INTROITUS: 2nd Sunday in Ordinary Time

Omnis terra adoret te, Deus, et psallat tibi: psalmum dicat nomini tuo, Altissime.
“All earth shall worship you, O God, and sing psalms for you, shall sing a psalm to your name, O Most High.” (Ps 65(64):4)

This is a chant in the fourth mode. This tonality often produces endings that do not really sound like endings and leave the listeners in a sort of suspended state.

In this case, it is the word Altissime (“you, the Most High”) that creates such an open ending. Altissime is not part of the Vulgate text of this psalm. Wherever it comes from, the medieval singers might have noticed that difference. Altissimus is often used as a translation of the Hebrew El or Elohim, giving a name to someone who cannot be named (as long as he does not reveal his name – he does so in Exod 3, but that does not make it any easier to understand).

The psalm verse has us “sing a psalm to his name,” and then the antiphon adds a fourth-mode Altissime in place of that name. We feel compelled to say something to describe what cannot be described. For today, let us go with “Most High,” knowing that this raises more questions than it answers.

5 comments

  1. This might be a minor point, but isn’t this from Psalm 66, Jubilate Deo? In your numbering, verse 4 from neither Psalms 64 or 65 is the verse used for this introit. The psalm verse of the introit itself is from Psalm 66:1.

    1. Liborius has clearly typed 65(64) when he meant to type 65(66). It is a minefield!

      Do you put the Vulgate numbering numbering first, or the Hebrew numbering? It depends who you’re dealing with. In the UK, I will type Ps 22(23) because our psalm translation (Grail I) uses the Latin Vulgate (Septuagint) numbering; in the US, I will type Ps 23(22) because the NAB uses the Hebrew numbering. But if I forget which way round it is or add or subtract in the wrong direction then the sort of typo that Liborius did will happen! I’ve noticed that occasionally even the Vatican gets it wrong and types Hebrew numbering when they mean Septuagint.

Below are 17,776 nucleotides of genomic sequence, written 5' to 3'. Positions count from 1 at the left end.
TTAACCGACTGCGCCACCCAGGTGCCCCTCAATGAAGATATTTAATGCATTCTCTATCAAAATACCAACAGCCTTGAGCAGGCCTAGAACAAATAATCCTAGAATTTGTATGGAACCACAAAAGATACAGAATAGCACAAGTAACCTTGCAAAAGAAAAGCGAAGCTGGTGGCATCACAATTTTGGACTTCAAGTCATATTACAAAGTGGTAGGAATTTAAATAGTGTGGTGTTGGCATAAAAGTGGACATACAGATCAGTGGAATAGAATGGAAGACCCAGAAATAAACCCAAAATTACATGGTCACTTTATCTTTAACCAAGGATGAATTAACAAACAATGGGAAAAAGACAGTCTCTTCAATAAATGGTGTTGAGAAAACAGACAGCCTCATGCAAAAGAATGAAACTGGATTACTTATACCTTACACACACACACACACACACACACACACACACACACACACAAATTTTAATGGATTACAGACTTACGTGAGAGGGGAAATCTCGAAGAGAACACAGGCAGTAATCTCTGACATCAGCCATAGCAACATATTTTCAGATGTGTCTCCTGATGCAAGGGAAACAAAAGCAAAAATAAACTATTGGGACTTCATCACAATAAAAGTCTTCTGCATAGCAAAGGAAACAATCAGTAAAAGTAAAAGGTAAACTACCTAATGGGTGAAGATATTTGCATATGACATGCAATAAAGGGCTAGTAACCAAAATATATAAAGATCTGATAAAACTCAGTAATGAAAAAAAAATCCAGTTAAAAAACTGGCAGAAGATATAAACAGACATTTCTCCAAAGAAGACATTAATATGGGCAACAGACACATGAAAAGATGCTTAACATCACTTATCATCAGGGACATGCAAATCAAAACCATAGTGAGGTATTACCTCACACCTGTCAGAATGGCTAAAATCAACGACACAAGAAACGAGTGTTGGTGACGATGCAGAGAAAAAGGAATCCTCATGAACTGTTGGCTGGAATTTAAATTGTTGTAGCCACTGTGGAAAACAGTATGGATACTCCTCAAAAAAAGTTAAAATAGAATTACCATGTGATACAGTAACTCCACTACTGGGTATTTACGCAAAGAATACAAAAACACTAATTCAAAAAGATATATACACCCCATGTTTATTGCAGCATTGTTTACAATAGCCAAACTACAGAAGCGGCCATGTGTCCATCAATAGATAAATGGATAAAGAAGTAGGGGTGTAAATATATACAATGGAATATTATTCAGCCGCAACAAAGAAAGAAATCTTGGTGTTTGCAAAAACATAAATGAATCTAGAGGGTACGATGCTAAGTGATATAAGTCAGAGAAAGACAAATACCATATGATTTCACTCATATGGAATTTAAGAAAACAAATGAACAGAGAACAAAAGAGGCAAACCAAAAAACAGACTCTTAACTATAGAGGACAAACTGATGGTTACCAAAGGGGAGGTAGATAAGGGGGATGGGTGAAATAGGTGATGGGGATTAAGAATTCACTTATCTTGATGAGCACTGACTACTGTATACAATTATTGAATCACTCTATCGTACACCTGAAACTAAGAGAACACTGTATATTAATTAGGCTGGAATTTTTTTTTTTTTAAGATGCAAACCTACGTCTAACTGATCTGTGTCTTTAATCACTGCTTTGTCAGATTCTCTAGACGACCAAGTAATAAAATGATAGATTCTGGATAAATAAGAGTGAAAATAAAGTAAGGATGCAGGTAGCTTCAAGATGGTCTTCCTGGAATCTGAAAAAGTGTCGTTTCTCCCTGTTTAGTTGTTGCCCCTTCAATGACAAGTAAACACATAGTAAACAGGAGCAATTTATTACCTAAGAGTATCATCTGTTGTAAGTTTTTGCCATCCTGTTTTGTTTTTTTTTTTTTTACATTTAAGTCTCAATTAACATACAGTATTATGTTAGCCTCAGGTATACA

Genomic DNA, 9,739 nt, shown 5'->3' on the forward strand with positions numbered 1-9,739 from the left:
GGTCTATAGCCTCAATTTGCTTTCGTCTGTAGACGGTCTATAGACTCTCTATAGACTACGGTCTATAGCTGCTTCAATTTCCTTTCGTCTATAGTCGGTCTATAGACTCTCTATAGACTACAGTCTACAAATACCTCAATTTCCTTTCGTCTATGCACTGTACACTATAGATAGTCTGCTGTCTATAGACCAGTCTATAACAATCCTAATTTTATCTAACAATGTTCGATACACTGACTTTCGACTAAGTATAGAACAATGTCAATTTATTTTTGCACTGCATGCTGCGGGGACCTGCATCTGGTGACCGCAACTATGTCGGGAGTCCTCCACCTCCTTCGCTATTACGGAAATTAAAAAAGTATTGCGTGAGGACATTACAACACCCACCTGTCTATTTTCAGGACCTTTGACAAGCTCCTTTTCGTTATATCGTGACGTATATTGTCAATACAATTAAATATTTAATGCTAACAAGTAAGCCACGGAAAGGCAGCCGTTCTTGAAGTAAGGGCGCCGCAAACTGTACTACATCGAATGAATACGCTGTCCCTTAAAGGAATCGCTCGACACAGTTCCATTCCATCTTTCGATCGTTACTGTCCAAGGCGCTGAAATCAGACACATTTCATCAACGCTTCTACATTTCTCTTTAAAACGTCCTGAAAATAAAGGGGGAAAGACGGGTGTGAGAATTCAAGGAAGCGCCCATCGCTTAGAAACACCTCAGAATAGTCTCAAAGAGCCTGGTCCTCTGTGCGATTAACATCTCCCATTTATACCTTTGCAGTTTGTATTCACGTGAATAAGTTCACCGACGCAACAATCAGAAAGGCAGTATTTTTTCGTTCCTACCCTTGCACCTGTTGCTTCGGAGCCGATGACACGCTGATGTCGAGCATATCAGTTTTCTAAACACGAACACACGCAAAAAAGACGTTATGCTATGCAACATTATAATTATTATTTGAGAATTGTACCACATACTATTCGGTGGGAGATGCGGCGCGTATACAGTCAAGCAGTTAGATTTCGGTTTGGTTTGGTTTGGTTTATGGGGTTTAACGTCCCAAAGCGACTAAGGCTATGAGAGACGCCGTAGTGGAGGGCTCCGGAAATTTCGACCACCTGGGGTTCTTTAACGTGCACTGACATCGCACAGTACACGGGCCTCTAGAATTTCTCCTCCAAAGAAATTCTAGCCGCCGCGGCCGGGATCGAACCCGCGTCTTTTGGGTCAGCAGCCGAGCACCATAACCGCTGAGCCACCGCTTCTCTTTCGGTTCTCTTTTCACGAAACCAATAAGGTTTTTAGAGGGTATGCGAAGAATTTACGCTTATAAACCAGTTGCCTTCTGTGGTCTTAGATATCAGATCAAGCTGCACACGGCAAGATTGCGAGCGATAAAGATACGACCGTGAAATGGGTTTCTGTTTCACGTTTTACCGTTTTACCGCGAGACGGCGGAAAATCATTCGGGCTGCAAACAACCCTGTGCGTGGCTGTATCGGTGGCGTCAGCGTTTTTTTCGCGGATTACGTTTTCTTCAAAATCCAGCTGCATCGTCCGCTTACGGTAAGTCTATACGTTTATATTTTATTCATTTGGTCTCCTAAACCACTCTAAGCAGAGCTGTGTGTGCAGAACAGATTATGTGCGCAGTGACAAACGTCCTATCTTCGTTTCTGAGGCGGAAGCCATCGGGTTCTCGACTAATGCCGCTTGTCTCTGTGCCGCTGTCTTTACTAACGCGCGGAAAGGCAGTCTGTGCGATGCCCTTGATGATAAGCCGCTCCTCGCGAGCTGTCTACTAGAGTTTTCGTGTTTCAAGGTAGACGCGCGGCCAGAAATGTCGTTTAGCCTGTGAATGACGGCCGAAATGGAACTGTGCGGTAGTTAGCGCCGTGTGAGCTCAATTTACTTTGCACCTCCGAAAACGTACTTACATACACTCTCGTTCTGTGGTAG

If I had one wish for Christian Churches, it would be that everyone would one day agree on the numbering of the psalms! Alas, it won’t happen. I feel it as a kind of constant reminder of original sin!

      1. Paul, I could not agree more. In German usage, it is mostly Ps 100 (99). From a more historical point of view, I would prefer it the other way round, but that would be very confusing here.

  2. However it’s numbered, this psalm is one of the common psalms for the Easter season. If one sees echoes of Christmas in the early Ordinary Sundays–especially the element of Theophany in this weekend’s Gospel reading, this text is fitting. There are certainly enough verses to accompany virtually any procession, with some left over for stationary singing too. The psalm also touches upon God’s great quality of mercy in the final verses–always something of which we are well-reminded.

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